Hi Jill,

Can I ask a question about my website? I am very worried. I had about 200 pages on my site and recently added about 300 more pages of good content. I did have lots of very good top 10 rankings, but they have all disappeared and now traffic is less than half of what it was.

I don't do anything that would get me banned, but since I added pages I have fallen. I submit to paid directories and get good links from related sites.

Do you think the pages and ranks can come back? Would you have any idea why this happened?

I really appreciate any help you can give.


Jill's Response

My first question to RK was to ask what sort of content he could have added to his site that could take up 300 pages? Was this unique content he wrote himself?

RK wrote back to say that the content was articles that he had written himself. However, I was extremely suspicious as to how RK could write 300 "good content" articles all at once, since I know how difficult it is to write even *one* good article. So I clicked over to his site to learn exactly what these articles were about, yet I couldn't find them anywhere.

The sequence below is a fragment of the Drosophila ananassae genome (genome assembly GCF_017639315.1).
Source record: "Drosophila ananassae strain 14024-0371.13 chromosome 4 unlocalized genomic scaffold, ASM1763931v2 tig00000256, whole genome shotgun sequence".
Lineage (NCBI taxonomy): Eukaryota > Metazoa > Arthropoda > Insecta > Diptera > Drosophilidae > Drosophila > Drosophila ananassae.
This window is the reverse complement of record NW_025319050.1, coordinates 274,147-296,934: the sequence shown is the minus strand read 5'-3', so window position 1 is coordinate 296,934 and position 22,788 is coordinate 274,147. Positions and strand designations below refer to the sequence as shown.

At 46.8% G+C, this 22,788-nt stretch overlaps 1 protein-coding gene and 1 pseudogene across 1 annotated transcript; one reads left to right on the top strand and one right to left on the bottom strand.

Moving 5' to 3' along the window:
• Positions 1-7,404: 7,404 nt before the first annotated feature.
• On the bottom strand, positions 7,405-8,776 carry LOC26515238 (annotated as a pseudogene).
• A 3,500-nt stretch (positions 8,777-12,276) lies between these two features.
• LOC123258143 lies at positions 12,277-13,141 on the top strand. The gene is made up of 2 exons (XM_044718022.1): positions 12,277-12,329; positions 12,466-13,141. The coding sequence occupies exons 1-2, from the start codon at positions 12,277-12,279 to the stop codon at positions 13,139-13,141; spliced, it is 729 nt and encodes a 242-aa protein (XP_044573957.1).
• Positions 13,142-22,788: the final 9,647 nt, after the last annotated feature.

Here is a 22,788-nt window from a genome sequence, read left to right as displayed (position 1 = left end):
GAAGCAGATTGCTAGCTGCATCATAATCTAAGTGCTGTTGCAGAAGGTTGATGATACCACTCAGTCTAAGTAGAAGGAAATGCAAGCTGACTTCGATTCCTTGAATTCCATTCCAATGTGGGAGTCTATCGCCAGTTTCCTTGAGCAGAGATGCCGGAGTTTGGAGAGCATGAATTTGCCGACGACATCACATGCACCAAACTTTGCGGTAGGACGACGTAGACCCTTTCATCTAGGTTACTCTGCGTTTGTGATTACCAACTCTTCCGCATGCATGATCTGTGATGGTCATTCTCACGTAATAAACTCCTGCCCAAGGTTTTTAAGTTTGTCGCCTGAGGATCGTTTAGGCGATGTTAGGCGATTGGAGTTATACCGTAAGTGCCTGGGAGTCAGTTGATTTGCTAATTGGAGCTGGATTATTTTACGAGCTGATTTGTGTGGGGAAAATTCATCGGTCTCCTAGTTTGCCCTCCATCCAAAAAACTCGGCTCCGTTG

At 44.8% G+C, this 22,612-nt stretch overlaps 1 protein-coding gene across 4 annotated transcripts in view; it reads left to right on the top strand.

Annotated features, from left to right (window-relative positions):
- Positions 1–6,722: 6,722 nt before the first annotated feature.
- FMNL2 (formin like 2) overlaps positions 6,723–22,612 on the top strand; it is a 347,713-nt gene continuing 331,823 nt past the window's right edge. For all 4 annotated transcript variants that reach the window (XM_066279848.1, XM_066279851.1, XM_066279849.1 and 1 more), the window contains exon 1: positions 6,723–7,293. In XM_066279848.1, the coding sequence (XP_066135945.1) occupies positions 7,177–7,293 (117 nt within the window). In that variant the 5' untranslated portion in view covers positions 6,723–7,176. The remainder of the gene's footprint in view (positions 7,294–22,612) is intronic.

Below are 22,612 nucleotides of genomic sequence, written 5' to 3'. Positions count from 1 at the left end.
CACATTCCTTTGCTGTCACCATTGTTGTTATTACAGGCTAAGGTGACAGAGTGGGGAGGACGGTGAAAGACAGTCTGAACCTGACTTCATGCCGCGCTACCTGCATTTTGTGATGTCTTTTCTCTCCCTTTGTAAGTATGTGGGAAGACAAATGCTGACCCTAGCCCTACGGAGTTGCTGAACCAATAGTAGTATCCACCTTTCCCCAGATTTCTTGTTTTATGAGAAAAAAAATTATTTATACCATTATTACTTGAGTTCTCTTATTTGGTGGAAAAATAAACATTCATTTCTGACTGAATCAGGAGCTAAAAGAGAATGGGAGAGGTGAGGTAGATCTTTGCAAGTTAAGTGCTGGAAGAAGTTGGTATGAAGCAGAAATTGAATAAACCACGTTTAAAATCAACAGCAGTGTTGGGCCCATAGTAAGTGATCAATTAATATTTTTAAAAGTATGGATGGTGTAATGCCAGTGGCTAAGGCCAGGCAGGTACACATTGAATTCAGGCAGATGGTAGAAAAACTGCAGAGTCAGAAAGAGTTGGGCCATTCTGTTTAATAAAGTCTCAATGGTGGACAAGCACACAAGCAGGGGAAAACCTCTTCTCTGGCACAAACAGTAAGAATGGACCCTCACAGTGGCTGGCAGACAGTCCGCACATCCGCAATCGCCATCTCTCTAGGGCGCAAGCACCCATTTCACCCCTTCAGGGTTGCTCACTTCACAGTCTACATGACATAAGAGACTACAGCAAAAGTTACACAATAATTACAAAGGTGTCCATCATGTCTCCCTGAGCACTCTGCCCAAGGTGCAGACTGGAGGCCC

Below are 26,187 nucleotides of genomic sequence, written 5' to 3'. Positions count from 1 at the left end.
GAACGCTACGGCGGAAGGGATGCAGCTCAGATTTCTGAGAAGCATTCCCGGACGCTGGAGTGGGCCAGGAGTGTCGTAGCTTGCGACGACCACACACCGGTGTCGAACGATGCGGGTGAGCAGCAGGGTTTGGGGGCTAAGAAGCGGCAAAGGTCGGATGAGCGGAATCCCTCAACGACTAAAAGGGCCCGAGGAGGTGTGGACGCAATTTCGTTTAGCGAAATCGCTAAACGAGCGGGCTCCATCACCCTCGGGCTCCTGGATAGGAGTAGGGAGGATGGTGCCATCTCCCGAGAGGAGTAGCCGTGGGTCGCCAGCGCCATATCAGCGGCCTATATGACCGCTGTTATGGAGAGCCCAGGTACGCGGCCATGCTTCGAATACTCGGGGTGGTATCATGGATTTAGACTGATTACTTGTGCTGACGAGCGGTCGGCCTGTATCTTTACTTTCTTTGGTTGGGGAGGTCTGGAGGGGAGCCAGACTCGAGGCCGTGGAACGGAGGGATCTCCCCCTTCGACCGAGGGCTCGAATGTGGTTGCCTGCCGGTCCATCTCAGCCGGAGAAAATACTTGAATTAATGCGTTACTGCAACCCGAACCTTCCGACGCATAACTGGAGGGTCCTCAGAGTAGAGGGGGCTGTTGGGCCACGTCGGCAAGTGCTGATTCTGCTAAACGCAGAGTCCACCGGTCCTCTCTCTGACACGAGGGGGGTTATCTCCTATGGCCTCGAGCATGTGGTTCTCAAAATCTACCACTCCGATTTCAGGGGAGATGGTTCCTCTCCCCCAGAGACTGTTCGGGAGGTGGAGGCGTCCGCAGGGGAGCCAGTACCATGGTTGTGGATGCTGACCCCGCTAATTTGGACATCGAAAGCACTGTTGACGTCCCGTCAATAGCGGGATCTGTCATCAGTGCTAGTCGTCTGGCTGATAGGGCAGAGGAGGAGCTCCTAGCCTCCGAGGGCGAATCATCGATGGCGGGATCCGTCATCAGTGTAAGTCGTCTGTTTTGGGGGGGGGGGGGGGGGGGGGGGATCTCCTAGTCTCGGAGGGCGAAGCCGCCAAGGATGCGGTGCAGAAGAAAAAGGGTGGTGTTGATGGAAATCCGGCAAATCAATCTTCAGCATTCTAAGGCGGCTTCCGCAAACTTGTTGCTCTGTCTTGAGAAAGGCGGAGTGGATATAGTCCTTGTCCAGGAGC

Turns out they were linked from some sort of "sitemap" link at the bottom of the page, and that's about it. These were definitely not an integrated part of his site, and they were far from being "good content." They were really nothing more than the junk an automated program could have churned out, with each page focusing on different variations of keyword phrases.

So was RK trying to "spam" the search engines?

I don't really think he was; I just think he didn't get it. He probably read at some forums that the more content he had on his site, the more likely he would get found.

But pages generated solely for the search engines do *not* constitute good content.